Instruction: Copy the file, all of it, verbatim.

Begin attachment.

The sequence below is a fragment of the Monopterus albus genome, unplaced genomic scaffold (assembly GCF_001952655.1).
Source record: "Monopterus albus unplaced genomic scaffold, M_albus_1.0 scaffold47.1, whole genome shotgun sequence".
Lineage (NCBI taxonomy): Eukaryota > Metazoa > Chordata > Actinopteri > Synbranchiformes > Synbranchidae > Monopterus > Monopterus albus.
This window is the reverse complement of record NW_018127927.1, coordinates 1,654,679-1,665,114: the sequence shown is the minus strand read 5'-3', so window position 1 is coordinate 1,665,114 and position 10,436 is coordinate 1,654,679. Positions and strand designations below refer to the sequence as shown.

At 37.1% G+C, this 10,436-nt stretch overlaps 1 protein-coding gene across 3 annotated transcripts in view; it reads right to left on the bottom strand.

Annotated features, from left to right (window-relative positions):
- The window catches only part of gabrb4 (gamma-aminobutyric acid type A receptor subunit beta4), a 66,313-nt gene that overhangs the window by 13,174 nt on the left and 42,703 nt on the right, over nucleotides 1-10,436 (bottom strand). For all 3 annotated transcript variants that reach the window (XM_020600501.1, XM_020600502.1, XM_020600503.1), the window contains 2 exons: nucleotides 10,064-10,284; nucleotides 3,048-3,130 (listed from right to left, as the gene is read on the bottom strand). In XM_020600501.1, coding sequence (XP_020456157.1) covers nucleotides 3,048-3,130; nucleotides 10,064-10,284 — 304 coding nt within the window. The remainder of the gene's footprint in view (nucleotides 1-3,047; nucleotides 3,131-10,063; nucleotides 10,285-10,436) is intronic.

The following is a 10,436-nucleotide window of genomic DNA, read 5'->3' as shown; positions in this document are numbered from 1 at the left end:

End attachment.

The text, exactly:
The sequence below is a fragment of the Monopterus albus genome, unplaced genomic scaffold (assembly GCF_001952655.1).
Source record: "Monopterus albus unplaced genomic scaffold, M_albus_1.0 scaffold47.1, whole genome shotgun sequence".
Lineage (NCBI taxonomy): Eukaryota > Metazoa > Chordata > Actinopteri > Synbranchiformes > Synbranchidae > Monopterus > Monopterus albus.
This window is the reverse complement of record NW_018127927.1, coordinates 1,654,679-1,665,114: the sequence shown is the minus strand read 5'-3', so window position 1 is coordinate 1,665,114 and position 10,436 is coordinate 1,654,679. Positions and strand designations below refer to the sequence as shown.

At 37.1% G+C, this 10,436-nt stretch overlaps 1 protein-coding gene across 3 annotated transcripts in view; it reads right to left on the bottom strand.

Annotated features, from left to right (window-relative positions):
- The window catches only part of gabrb4 (gamma-aminobutyric acid type A receptor subunit beta4), a 66,313-nt gene that overhangs the window by 13,174 nt on the left and 42,703 nt on the right, over nucleotides 1-10,436 (bottom strand). For all 3 annotated transcript variants that reach the window (XM_020600501.1, XM_020600502.1, XM_020600503.1), the window contains 2 exons: nucleotides 10,064-10,284; nucleotides 3,048-3,130 (listed from right to left, as the gene is read on the bottom strand). In XM_020600501.1, coding sequence (XP_020456157.1) covers nucleotides 3,048-3,130; nucleotides 10,064-10,284 — 304 coding nt within the window. The remainder of the gene's footprint in view (nucleotides 1-3,047; nucleotides 3,131-10,063; nucleotides 10,285-10,436) is intronic.

The following is a 10,436-nucleotide window of genomic DNA, read 5'->3' as shown; positions in this document are numbered from 1 at the left end: